Natural gas and coal prices have plunged this year, in sharp contrast to oil prices, which have staged a recovery (see previous blog). The decline has been most pronounced in European natural gas and Asian liquefied natural gas (LNG) spot prices, which are down more than 50 percent relative to their peak in September. Coal prices have fallen by 30 percent, on average, since their peak in August. The decline has been caused by weak demand and a sharp increase in LNG exports from the United States and Australia. Prices are expected to recover somewhat from current levels as demand recovers, according to our latest Commodity Markets Outlook.
Natural gas prices have declined sharply since the start of the year, with the wedge between the three main spot prices narrowing dramatically. Spot prices in Europe and Asia, which had risen in the second half of 2018, plunged in March and April. The fall was triggered by weaker demand due to mild weather and the restarting of nuclear power plants in Japan, as well as greater availability of LNG. Prices in the United States have also fallen after a brief surge in late 2018, amid ample production of natural gas from shale fields.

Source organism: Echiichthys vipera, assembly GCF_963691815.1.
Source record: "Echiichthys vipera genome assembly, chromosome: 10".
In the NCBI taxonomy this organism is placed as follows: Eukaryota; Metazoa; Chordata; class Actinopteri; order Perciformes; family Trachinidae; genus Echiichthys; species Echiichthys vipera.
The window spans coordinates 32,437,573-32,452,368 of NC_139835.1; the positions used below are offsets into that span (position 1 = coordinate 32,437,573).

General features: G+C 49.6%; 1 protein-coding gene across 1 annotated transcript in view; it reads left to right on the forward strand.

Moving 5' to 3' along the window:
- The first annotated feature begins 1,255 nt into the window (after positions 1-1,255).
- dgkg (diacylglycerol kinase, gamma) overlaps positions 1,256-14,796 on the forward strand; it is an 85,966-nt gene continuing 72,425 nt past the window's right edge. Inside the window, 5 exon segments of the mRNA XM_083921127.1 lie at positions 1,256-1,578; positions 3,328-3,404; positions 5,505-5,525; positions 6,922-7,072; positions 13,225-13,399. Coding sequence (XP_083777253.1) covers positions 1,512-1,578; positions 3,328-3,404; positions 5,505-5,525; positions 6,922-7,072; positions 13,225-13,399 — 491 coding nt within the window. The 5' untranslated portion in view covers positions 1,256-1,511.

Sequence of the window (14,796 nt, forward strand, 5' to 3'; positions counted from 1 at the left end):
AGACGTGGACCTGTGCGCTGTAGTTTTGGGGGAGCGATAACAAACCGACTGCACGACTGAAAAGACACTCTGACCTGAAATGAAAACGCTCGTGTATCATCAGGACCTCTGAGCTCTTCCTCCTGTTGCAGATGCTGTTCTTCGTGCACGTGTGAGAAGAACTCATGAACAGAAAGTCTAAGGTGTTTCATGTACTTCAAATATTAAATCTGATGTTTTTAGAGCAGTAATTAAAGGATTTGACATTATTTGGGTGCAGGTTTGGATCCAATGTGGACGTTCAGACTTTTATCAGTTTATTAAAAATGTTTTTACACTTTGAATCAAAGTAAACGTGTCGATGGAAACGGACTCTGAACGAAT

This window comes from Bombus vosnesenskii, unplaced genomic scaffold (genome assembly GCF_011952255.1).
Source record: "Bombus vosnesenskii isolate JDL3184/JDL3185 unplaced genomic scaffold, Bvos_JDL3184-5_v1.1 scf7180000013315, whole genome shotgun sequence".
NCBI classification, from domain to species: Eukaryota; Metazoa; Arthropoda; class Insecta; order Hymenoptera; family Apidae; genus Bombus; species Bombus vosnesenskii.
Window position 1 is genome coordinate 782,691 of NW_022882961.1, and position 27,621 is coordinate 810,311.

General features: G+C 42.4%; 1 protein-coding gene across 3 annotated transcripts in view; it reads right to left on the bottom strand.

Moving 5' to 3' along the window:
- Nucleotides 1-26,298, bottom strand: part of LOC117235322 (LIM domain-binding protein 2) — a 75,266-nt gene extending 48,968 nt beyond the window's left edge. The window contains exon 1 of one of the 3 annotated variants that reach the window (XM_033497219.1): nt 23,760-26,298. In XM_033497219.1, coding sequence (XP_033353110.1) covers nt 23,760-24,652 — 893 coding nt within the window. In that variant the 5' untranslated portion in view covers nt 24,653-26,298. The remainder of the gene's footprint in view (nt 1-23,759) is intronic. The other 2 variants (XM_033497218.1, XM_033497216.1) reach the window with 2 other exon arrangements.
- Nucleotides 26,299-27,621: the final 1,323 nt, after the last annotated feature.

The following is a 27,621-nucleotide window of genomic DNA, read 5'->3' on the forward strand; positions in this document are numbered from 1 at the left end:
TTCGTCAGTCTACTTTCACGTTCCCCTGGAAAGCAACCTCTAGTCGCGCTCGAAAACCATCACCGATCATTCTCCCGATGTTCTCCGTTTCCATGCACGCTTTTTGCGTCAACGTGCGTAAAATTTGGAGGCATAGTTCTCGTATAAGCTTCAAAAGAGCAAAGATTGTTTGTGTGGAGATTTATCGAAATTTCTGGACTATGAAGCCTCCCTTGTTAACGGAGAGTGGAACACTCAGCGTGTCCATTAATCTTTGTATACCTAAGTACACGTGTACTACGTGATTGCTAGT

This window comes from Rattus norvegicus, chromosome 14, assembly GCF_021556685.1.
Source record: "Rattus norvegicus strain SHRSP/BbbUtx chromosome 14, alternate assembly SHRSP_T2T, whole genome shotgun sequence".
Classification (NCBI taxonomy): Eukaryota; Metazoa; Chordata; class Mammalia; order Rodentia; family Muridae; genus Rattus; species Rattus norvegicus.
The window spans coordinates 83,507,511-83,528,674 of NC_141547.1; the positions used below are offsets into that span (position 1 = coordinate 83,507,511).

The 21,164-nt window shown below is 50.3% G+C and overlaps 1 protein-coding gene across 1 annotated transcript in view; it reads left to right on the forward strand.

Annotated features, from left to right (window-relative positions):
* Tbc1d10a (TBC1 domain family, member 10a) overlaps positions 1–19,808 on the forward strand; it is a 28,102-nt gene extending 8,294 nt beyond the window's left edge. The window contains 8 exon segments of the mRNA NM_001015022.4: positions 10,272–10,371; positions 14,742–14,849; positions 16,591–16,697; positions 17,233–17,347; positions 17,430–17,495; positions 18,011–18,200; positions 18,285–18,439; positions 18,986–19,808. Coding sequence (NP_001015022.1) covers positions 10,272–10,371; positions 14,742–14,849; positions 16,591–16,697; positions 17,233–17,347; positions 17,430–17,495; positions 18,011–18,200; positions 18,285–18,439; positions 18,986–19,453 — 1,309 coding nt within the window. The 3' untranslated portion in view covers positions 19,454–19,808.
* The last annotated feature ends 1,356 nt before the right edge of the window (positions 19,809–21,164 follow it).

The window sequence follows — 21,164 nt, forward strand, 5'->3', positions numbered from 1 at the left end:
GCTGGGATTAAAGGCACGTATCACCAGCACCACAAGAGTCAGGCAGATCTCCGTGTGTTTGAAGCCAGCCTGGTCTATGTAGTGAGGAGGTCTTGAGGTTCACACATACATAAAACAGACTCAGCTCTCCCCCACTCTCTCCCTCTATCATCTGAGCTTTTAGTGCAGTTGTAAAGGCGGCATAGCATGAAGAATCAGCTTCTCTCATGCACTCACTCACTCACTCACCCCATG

Global exports of LNG have been rising steadily. Exports from the United States rose 50 percent to 3 bcf/d in 2018 and are expected to double to 6.1 bcf/d by the end of 2019. Surging production of natural gas in the U.S. has facilitated an increase in LNG exports, despite a 10 percent jump in U.S. natural gas consumption in 2018. LNG export capacity in Australia and Qatar has also increased substantially and is set to grow further.
Over the next two years prices are expected to recover from their current lows as demand picks up but remain below 2018 averages. Further ahead, the increase in LNG capacity is set to alter the composition of natural gas markets, which have historically seen prices linked to oil prices. The expansion of long-distance gas trade via LNG tankers will cause price differentials between different locations to shrink. This will be good news for importers of natural gas.
Coal prices fell 7.6 percent in the first quarter of 2019 (q/q) following steep declines in the second half of 2018. In advanced economies, demand for coal declined in favor of natural gas, particularly for electricity generation. Seaborne prices have also been affected by China’s decision to curb imports of coal from Australia, its biggest supplier.
Coal demand growth muted, driven by China and India
Coal prices are expected to partially recover from their current levels and average $94/mt in 2019, a 12.1 percent decline from 2018, reflecting the weakness in natural gas prices, as well as muted demand. The ongoing shift away from coal to natural gas in electricity generation is expected to continue. The medium-term outlook depends heavily on policy decisions in China and India, particularly environmental policies aimed at reducing air pollution. Together, the two countries account for more than 60 percent of global coal consumption and have been the main engines of growth in demand.